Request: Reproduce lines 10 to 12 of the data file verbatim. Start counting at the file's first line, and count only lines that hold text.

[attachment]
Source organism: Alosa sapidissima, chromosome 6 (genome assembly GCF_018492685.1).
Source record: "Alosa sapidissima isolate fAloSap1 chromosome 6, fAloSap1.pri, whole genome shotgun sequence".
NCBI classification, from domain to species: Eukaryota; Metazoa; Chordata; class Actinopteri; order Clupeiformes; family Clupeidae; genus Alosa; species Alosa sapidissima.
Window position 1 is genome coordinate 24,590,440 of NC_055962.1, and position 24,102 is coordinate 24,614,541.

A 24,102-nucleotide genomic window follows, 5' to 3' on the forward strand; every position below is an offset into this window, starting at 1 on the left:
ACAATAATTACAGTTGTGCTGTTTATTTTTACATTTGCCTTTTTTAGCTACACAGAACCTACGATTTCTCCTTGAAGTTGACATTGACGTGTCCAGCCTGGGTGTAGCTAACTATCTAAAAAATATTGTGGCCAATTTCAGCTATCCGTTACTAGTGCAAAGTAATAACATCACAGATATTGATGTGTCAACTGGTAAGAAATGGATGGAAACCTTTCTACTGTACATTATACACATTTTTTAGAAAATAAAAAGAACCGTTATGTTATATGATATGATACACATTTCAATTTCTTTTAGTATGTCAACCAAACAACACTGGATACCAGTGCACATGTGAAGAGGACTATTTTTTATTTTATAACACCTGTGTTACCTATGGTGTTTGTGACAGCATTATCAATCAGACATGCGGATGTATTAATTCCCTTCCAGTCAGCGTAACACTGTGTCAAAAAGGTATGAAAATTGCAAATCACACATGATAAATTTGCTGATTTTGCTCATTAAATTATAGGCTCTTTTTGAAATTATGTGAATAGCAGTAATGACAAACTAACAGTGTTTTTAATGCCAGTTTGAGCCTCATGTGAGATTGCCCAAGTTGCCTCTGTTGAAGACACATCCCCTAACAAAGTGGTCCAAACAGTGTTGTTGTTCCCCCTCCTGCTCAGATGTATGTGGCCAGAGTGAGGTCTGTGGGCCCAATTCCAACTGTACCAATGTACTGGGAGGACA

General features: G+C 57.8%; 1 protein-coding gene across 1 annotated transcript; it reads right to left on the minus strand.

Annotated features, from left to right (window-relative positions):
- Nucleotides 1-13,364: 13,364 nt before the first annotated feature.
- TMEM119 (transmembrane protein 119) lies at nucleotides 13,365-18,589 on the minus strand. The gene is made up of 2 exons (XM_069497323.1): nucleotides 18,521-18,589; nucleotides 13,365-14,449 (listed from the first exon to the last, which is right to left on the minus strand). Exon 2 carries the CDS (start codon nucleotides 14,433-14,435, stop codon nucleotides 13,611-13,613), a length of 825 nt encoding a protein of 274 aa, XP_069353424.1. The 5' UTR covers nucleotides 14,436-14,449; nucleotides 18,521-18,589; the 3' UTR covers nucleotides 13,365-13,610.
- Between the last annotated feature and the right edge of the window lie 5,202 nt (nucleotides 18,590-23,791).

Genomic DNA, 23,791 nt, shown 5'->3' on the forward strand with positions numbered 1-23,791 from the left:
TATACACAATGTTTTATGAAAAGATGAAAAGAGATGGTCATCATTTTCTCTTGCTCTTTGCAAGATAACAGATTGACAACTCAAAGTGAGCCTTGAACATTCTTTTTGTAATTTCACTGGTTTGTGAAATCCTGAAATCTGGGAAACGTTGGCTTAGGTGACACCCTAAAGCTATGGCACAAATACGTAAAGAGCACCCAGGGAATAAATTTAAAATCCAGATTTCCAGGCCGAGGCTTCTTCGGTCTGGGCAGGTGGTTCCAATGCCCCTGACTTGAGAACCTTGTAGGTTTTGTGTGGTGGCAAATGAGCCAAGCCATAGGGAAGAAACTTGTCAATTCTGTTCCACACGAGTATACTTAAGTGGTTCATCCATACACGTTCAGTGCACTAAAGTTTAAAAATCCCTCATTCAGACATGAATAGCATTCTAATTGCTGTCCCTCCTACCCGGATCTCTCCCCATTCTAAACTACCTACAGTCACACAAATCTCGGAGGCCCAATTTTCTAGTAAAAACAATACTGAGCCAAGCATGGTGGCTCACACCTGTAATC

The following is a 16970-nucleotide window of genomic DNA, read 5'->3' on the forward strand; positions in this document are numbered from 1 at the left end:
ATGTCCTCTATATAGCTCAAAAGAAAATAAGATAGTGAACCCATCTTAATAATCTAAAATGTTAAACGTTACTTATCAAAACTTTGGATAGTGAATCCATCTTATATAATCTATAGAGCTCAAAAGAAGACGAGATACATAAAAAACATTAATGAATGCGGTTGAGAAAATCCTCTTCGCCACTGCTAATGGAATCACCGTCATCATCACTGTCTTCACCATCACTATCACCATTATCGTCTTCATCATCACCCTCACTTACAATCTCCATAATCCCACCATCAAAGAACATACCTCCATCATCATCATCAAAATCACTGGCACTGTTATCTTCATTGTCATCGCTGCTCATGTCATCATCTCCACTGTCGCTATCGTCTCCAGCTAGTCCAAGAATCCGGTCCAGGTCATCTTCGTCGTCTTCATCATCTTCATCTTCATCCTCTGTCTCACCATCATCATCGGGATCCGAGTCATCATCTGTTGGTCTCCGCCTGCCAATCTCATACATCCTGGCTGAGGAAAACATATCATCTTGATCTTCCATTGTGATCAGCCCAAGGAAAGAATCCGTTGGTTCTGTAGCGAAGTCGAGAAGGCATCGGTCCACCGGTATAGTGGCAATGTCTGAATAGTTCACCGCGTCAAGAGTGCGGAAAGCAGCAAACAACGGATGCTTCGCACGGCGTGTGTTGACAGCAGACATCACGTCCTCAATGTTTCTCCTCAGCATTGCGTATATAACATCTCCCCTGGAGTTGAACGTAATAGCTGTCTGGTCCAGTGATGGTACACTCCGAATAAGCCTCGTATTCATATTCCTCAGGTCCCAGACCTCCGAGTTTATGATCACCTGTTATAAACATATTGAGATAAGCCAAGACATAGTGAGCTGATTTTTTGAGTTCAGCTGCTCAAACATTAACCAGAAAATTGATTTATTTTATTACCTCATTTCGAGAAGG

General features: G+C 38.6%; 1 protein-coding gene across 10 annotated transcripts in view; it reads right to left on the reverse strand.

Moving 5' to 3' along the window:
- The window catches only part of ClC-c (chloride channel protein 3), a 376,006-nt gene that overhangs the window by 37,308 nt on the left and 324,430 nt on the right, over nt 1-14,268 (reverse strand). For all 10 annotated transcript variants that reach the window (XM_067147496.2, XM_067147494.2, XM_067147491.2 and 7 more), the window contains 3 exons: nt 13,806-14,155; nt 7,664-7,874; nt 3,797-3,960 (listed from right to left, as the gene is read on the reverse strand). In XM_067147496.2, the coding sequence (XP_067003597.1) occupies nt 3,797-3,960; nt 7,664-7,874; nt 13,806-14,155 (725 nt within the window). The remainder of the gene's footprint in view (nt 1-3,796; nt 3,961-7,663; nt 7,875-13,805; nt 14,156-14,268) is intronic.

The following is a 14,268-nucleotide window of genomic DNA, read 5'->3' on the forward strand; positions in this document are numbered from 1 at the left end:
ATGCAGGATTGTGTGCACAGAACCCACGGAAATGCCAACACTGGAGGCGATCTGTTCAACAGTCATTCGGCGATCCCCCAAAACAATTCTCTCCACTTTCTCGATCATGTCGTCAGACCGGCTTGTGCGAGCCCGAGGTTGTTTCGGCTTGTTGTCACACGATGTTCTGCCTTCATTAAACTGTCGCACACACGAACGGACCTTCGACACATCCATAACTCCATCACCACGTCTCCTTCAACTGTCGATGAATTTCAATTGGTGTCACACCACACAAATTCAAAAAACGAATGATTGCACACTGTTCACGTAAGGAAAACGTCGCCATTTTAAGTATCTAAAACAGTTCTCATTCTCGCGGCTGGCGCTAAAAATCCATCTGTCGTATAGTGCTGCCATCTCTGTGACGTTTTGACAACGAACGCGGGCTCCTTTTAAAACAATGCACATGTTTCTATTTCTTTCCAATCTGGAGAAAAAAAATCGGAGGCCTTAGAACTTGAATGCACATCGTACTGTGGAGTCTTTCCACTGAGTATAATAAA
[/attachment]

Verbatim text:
- TMEM119 (transmembrane protein 119) lies at nucleotides 13,365-18,589 on the minus strand. The gene is made up of 2 exons (XM_069497323.1): nucleotides 18,521-18,589; nucleotides 13,365-14,449 (listed from the first exon to the last, which is right to left on the minus strand). Exon 2 carries the CDS (start codon nucleotides 14,433-14,435, stop codon nucleotides 13,611-13,613), a length of 825 nt encoding a protein of 274 aa, XP_069353424.1. The 5' UTR covers nucleotides 14,436-14,449; nucleotides 18,521-18,589; the 3' UTR covers nucleotides 13,365-13,610.
- Between the last annotated feature and the right edge of the window lie 5,202 nt (nucleotides 18,590-23,791).

Genomic DNA, 23,791 nt, shown 5'->3' on the forward strand with positions numbered 1-23,791 from the left: